Business Travel Continues Moderate but Steady Growth

Business travel is showing signs of moderate but stable growth for the coming year, according to the latest Business Travel Quarterly Outlook – United States, released April 10, from the Global Business Travel Association (GBTA) and sponsored by Visa. The report shows that the business travel market has stabilized, but the outlook for international outbound travel is troubling due to the ongoing uncertainty of the European debt crisis and rising oil prices.

GBTA continues to believe business travel will reach its pre-recession levels by the middle of 2012, with measured growth throughout the year as economic headwinds persist. GBTA forecasts that business travel spend will increase by 4.6% in 2012 on a slight (0.8%) decline in person-trips. As an economic indicator, the steady growth of business travel spend has continued to track accurately against job growth in the U.S. over the last 12 months.

“It seems like we can start to breathe a sigh of relief about business travel,” said Michael W. McCormick, GBTA executive director and COO.

GBTA research demonstrates that 2011 was a year of growth for business travel. Total spending on U.S.-initiated business travel hit $251 billion in 2011 – up from $234 billion in 2010. This included $111.7 billion spent on transient business travel, $107.7 billion spent on group business travel and $31.6 billion spent on international outbound travel.

Total Person-Trip volume reached 445 million in 2011, up from 437 million in 2010. This figure will fall slightly to 440.4 million Person-Trips in 2012.

A Decade of Fewer Trips, Greater Spend

GBTA research demonstrates that since 2000, the number of business trips taken has declined, while the amount spent on business travel has increased — and not due solely to price inflation. In 2000, 576.06 million trips were taken with a spend of $242.9 billion. 2011 saw the number of trips decrease to 445.0 million (decrease of 22.7%) and spend increase 3.3% to $251.0 billion. In 2012, the trend will continue, as the number of trips dips 1% while spend increases 3.6%.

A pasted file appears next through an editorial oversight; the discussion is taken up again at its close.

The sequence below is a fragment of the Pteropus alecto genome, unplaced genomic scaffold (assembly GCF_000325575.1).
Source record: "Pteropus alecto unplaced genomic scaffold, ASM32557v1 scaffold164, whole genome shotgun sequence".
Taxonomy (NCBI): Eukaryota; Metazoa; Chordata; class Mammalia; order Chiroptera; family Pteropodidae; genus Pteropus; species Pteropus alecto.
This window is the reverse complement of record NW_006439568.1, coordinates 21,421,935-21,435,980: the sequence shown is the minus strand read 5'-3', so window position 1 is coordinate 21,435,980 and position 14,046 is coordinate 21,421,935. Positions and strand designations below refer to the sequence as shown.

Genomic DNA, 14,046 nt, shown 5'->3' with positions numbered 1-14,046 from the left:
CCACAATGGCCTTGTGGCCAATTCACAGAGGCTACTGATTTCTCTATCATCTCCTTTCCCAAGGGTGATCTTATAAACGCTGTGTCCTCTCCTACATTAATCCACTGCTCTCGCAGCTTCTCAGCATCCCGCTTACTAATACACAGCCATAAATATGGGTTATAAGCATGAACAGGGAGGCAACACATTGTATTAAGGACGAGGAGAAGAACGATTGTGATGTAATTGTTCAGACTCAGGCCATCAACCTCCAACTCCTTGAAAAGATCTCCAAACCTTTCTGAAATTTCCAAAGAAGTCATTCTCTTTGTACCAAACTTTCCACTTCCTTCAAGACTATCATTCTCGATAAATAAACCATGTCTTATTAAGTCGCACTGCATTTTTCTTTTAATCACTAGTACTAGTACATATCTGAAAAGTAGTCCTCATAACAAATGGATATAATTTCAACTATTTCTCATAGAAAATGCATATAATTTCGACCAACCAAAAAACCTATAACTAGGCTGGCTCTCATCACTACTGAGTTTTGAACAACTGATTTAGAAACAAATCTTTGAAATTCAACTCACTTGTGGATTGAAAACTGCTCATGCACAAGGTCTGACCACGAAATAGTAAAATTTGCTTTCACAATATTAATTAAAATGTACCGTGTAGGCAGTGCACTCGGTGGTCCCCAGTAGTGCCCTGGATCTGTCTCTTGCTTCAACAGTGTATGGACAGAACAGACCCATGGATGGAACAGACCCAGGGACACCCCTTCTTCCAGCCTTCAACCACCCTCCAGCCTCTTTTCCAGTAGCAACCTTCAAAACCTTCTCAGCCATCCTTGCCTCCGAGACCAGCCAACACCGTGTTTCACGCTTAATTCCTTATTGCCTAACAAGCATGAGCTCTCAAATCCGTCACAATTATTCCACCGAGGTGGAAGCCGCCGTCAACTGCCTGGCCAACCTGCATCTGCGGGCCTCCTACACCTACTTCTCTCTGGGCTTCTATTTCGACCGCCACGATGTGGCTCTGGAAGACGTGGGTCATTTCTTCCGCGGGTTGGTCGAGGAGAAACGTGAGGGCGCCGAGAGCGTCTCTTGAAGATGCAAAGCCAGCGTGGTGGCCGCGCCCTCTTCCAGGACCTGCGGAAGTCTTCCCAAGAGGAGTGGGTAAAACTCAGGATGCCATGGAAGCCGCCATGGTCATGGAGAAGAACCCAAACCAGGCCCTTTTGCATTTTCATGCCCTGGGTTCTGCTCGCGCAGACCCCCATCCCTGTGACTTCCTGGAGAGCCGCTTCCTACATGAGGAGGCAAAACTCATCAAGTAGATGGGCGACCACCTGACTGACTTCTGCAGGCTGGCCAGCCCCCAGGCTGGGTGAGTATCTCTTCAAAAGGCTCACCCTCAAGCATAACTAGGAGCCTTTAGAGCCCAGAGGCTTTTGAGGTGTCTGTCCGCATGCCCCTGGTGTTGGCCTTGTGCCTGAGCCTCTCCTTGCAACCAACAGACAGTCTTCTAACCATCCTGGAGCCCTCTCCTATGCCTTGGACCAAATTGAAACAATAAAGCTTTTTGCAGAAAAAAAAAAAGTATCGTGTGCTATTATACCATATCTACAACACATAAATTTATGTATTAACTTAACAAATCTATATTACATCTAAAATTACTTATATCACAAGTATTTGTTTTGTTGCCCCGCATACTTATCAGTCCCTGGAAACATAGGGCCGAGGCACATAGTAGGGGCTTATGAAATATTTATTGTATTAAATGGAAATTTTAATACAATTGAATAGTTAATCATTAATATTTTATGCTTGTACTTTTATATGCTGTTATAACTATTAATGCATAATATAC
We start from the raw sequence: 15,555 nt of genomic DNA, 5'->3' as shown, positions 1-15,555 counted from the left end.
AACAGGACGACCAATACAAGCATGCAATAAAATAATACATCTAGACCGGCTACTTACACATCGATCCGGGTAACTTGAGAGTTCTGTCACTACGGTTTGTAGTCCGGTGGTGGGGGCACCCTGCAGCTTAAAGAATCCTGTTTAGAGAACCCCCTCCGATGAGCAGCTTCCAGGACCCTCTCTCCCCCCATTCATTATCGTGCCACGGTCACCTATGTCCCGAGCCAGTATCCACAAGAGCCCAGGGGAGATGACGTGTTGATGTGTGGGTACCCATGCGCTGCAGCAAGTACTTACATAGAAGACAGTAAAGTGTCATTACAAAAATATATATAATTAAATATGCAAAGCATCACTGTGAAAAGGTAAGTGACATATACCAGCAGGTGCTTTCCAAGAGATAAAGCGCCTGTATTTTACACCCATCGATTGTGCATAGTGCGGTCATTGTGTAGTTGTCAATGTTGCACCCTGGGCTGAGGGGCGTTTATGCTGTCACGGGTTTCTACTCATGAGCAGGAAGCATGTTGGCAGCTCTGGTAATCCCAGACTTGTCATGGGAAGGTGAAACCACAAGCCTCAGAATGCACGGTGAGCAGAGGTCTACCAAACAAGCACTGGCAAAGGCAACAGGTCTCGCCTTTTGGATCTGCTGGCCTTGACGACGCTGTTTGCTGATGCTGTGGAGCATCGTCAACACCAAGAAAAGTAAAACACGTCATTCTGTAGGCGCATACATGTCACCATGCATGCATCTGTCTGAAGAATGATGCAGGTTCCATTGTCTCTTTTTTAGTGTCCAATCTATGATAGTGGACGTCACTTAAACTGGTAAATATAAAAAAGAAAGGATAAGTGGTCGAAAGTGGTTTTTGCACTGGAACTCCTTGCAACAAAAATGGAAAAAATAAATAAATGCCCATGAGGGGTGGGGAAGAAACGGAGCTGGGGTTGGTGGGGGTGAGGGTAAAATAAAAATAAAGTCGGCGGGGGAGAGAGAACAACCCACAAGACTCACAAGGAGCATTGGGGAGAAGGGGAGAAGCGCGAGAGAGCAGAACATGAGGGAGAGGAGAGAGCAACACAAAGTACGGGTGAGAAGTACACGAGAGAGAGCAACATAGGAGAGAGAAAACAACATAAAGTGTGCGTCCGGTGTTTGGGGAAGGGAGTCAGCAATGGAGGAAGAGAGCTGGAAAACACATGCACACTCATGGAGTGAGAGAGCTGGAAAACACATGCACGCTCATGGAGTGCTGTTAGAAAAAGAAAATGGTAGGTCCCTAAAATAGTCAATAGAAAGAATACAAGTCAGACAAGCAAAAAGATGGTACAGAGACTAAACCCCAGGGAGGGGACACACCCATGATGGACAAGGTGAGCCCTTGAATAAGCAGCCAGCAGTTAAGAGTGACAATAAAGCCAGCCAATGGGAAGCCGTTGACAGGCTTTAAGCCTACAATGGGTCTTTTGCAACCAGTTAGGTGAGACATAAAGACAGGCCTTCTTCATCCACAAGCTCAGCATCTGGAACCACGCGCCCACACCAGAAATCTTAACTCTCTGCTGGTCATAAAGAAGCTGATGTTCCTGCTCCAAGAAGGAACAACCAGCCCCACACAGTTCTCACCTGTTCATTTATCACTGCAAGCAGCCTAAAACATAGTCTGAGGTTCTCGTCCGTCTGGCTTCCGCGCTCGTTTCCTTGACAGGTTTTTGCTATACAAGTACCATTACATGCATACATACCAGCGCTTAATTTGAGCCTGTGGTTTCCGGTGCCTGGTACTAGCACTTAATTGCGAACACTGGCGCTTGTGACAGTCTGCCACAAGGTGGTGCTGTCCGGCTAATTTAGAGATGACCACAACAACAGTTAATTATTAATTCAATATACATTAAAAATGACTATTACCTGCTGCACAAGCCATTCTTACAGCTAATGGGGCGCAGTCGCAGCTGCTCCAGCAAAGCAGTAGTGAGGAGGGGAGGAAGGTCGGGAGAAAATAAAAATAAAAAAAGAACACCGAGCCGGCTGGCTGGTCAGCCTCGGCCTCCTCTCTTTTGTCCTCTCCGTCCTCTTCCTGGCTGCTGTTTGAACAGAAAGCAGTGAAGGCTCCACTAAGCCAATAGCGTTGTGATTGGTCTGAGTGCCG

In fact, GBTA research shows that the average spend on a trip in 2000 was $422 and in 2011 it has grown by 33.6% to $564. While inflation alone accounts for 64% of the increase in average spend, the real increases in spending account for 36% of the total increase.

McCormick explained: “Aside from the boost in 2010 and 2011 when we were starting to get back on track after the worst of the recession, this trend makes perfect sense. We’re seeing road warriors taking fewer trips, but making the most of them, making more stops and spending more on the road. The productivity explosion is a huge factor and it’s being brought on by better travel management, better technology and making the most of their time on their road. In the past, a road warrior may make two trips rather than just spending an extra night, or three travelers would go out on a trip together, where now it’s fewer. This is a remarkable trend that we don’t see ceasing.”

CONTINUED:  Business Travel Continues Moderate but Steady Growth
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